Back home he has been declared a "wanted fugitive" by the hard-hitting British media, but Rt. Hon. Tony Blair is certainly making the news for the right reasons.
On a four-nation tour of West Africa to flesh out a recovery plan for Africa, leading protagonist of the initiative, Blair dropped the rhetoric of the past, offering concrete support for the developmental goals of the continent.
For the three days his maiden visit to Ghana lasted and on every platform he addressed, Parliament, a durbar at the Okyehene's palace, Cocoa Research Institute at Tafo in the Eastern region he didn't mince words: "The time to build Africa is now," he declared.
The approach would involve helping to build capacity and also to place less emphasis on aid and assistance and more emphasis on trade and capacity building "since aid and assistance are not enough to make any significant impact in the life of the people."
More assent, though would be placed on good governance. Prime Minister Rt.
Hon. Tony Blair said while the world would robustly fight corruption and bad governance, it would also encourage and support countries like Ghana that have charted a path towards democracy.
Blair's trip is seen as part of a global campaign pioneered by the G-8 countries ahead of it's conference in Calgary, Canada to economically empower Africans to play a more assertive role in this era of globalization.
He gave his audience, which included President John Agyekum Kufuor, Ministers of State, Parliamentarians, Osagyefo Amoatia Ofori Panin and several dignitaries a lot to chew on.
"Corruption and undemocratic governance would always act as a hindrance to investment flows into the continent and invariably hamper its development."
At the Okyehene's palace where a royal welcome was rolled out to Prime Minister Blair, his entourage and a high-powered government team led by President Kufuor, Blair restated his commitment to address the imbalances in world trade and also to work create access for African products in European markets.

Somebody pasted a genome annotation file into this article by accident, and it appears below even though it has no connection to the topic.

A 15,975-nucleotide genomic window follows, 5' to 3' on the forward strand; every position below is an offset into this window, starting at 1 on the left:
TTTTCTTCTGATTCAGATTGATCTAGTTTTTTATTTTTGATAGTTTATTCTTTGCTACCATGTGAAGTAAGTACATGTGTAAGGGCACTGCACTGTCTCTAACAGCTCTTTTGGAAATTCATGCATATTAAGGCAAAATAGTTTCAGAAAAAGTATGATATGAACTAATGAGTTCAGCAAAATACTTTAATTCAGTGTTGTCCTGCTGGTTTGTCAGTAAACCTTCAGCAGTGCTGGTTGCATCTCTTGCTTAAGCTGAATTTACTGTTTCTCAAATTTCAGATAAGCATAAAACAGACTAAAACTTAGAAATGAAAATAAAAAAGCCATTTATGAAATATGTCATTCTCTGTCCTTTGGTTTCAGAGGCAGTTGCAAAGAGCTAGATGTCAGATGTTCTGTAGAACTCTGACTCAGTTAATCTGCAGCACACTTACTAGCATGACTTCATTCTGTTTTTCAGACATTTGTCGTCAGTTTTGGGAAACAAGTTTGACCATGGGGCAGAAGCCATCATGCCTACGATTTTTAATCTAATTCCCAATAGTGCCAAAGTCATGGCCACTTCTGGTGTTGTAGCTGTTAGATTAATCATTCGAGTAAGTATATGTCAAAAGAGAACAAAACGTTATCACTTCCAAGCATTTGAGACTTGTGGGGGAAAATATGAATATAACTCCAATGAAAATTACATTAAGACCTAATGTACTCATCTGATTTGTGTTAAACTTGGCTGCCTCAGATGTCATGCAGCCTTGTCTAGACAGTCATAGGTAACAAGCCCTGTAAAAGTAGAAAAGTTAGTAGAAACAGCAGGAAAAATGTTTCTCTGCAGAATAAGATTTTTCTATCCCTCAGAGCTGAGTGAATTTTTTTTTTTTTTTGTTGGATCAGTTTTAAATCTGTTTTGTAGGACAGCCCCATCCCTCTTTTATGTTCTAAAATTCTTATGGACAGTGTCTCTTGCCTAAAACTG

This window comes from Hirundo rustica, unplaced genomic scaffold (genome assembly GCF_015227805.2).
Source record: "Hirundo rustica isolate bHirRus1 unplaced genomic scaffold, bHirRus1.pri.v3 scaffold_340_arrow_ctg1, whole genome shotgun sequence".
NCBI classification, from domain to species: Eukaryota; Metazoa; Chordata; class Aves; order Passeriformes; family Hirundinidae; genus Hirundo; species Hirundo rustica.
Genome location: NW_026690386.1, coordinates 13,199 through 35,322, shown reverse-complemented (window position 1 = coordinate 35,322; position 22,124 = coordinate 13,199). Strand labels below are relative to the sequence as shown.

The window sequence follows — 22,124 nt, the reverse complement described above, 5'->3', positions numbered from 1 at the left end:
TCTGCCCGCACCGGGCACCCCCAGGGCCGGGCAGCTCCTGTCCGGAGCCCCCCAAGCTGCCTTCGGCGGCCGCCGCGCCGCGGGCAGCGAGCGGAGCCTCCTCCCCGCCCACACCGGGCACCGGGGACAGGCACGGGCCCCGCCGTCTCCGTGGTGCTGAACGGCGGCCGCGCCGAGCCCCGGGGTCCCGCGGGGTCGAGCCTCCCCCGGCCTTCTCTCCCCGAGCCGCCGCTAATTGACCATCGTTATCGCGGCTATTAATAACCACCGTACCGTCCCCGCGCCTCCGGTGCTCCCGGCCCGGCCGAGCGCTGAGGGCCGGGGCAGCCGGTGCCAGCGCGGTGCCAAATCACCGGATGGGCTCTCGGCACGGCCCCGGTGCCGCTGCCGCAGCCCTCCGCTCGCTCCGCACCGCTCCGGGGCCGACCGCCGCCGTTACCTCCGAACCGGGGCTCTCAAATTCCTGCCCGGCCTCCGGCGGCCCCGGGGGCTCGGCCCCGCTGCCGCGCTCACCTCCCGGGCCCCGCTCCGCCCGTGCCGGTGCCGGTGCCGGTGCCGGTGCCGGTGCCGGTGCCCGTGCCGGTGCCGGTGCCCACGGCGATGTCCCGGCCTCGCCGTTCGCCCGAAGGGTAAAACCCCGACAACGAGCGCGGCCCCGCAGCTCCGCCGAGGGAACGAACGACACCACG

Sounding the appeal earlier, both Osagyefo Amoatia and Nana Akufo-Addo, MP for Abuakwa reiterated the need for Africa to be supported in the areas of trade, health, education and the environment to facilitate its development.
In a very stirring address to Members of Parliament (MPs), Blair tacitly defended his country's support for Ghana's economic reform programme including the contentious Highly Indebted Poor Country Initiative (HIPC).
Amidst shouting of 'hear' 'hear' by mostly the majority MPs, he assured the House that after February when the Decision Point will be reached the fruits of the HIPC therapy would be reaped by the masses of Ghanaians who are hardest hit.
The PM showered praises on the nation's democratic credentials describing Ghana as the beacon in a continent ravaged by political instability and civil unrest. Britain, he affirmed, would continue with its annual £60m commitment to Ghana in development assistance.
In a politically savvy tone, Blair admonished the West against what he called imbalanced trade agreement, which constantly put the developing countries at a very weak bargaining position in the international global market.
He called on the European Union (EU) "to practice what it preaches" by opening it's markets to goods and services from African countries.
The Premier also waded into corruption and mismanagement issues in respect of the proceeds of donor aid, which to him is reason why Africans remain impoverished in spite of annual inflows of several billion dollars in bilateral and multilateral aid.
He however appealed to the developed world to rise to address the inequities in global trade so as to alleviate poverty among the world's poor warning that neglect of this issue could lead to disastrous consequences.
He also advised African leaders to build a strong military force on regional and sub-regional levels that could be rapidly deployed for conflict resolution and also to prevent potentially corrupt leaders from annexing power arbitrarily.
He was gratified with Ghana's contribution in the peacekeeping operation in Sierra-Leone.